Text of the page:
Last week, we started a new series on measuring and using power – without the need for a power meter or fancy laboratory testing.
In short, you don’t need an expensive lab test to determine 3 important performance numbers—power at lactate threshold, maximal oxygen uptake and meters-per-minute of climbing.
Last week, I explained how to do the testing used to calculate the numbers for these. I’ll finish up today by showing you how to use your test data to make the calculations
According to Garmin Sharp team director Jonathan Vaughters, this measure is important to pro cyclists. Why? Because climbing is contingent on your power-to-weight ratio.
Determining meters-per-minute climbed gives you an objective rating of your uphill ability without the need for other calculations.
To do it, simply divide the height of the climb by the number of minutes it took you to get to the top. For instance, if you climbed 186 vertical meters in 10 minutes, your meters-per-minute figure is 18.6.
What does this number mean? According to Vaughters:
19 meters per minute = Survive the Tour de France
22-25 meters per minute = Place top 30 in the Tour
30-32 meters per minute = Win climb of l’Alpe d’Huez
Data for recreational racers isn’t available, but here’s an educated guess: Category 1-2 riders will range from 20 to 25 meters per minute. Masters will do 17-22, depending on age.
If those numbers seem high compared to Vaughters’ values, remember that in U.S. racing, climbs are usually short by European professional standards. The shorter the hill, the easier it is to maintain a high rate of climbing speed. And if a domestic race does have a long climb, it’s usually done just once, in contrast to the Tour, where the l’Alpe d’Huez ascent is typically the third or fourth mountain of the day.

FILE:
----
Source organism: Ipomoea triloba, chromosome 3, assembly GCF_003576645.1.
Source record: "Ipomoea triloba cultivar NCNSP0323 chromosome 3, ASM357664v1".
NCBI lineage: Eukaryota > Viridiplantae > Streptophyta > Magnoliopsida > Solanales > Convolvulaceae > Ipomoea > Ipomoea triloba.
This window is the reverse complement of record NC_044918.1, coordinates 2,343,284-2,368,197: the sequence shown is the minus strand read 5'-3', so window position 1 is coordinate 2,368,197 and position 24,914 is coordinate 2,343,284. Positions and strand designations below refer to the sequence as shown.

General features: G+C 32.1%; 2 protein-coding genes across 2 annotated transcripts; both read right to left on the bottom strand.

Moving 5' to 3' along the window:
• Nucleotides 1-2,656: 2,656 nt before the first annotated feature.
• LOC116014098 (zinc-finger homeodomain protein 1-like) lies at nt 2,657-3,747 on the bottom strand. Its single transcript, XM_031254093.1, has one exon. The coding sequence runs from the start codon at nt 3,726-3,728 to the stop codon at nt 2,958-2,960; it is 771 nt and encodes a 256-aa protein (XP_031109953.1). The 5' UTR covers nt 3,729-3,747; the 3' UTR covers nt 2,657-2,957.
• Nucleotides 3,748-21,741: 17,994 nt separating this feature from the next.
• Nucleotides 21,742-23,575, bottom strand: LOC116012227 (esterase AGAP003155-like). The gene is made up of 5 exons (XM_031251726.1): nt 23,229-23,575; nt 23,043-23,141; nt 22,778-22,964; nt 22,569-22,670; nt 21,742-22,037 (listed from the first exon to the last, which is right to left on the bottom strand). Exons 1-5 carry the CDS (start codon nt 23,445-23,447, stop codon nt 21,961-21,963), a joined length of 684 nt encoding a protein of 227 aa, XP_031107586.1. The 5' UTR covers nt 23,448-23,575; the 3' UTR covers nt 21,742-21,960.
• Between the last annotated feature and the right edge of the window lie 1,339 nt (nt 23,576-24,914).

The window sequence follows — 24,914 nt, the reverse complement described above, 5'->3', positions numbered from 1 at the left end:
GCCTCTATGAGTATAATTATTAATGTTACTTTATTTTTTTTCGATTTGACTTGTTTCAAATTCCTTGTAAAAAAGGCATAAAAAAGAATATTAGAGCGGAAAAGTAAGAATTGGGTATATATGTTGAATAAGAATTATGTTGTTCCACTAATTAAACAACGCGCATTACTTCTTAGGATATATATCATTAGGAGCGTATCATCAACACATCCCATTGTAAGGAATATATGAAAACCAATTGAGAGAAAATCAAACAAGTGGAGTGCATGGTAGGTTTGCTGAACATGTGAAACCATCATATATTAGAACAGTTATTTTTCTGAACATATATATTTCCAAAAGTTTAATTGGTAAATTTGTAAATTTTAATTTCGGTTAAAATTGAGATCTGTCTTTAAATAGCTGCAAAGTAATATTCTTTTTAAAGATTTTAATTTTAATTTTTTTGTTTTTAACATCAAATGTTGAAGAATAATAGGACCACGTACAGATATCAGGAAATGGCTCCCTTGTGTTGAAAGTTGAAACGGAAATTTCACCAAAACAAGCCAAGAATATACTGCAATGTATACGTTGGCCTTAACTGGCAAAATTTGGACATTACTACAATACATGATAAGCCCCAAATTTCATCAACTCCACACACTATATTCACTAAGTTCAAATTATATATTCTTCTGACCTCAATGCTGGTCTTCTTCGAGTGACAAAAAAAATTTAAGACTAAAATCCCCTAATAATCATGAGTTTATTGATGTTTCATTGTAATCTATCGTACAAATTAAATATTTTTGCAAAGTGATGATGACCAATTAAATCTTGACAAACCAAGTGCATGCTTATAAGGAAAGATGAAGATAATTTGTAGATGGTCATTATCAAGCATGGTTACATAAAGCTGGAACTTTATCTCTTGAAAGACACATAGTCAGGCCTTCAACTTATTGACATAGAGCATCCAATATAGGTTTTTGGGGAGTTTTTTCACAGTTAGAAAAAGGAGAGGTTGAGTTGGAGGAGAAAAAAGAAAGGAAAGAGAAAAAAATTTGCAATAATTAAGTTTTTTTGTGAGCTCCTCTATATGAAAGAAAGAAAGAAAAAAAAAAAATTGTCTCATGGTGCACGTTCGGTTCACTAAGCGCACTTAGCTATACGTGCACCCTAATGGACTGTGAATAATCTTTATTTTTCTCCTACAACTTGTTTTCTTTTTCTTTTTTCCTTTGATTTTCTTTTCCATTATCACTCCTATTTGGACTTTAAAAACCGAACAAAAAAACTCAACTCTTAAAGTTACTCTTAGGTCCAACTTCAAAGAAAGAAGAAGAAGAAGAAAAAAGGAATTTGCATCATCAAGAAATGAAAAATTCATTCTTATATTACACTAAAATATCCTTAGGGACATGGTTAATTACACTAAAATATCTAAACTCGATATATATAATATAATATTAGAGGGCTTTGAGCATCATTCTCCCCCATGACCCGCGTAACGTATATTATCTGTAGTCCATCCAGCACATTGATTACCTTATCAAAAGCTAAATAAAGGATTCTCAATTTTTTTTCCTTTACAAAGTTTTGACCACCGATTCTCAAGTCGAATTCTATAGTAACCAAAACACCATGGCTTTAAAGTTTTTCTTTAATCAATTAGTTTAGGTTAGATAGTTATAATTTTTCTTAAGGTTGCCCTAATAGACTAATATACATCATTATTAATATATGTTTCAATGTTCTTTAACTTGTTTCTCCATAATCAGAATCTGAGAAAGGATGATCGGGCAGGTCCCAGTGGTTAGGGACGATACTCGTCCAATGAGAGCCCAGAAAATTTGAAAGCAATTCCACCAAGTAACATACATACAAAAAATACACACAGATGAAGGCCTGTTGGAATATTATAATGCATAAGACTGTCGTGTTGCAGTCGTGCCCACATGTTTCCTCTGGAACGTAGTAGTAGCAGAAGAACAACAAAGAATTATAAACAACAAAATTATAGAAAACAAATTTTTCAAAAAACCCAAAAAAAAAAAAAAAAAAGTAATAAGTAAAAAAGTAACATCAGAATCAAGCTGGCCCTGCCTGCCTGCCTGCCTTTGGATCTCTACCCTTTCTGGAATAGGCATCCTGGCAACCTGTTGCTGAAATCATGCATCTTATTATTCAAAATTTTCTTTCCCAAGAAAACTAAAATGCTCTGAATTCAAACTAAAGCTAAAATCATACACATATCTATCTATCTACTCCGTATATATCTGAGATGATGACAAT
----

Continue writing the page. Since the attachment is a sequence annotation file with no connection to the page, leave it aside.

To calculate your average watts for the climb:
1. Multiply the number of vertical meters in the climb by the total weight of bike and rider in kilograms.
2. Divide the result by the time of the climb in seconds.
3. Multiply that answer by 10 and add 60 (a constant that reflects rolling resistance, chain friction, etc.)
For example, if you climbed 186 meters in 10 minutes and the total weight of bike and rider is 80 kg, your average wattage is 308.
To calculate your VO2 max:
1. Divide your average watts from the above calculation by an efficiency factor of 72 to get your total oxygen consumption in liters per minute.
2. Multiply the result by 1,000 to get milliliters of oxygen consumed.
3. Divide milliliters of oxygen by your body weight in kilograms to get VO2 max expressed in the standard ml/kg/min.
For example, if your average watts is 308 as in the above example, and your body weight is 70 kg, your VO2 max is 61.1 ml/kg/min.
In Vaughters’ view, speaking from his experience in European cycling, a VO2 max of over 70 is outstanding, and anything above 60 is excellent.
These figures are for Vaughters’ home testing grounds west of Denver at elevations around 7,000 feet. At sea level, VO2 max results are about 8 percent higher. So, you flatlanders need values of about 76 and 65, respectively.
My RBR eArticle Equations for Cyclists details how to calculate these and other such power numbers.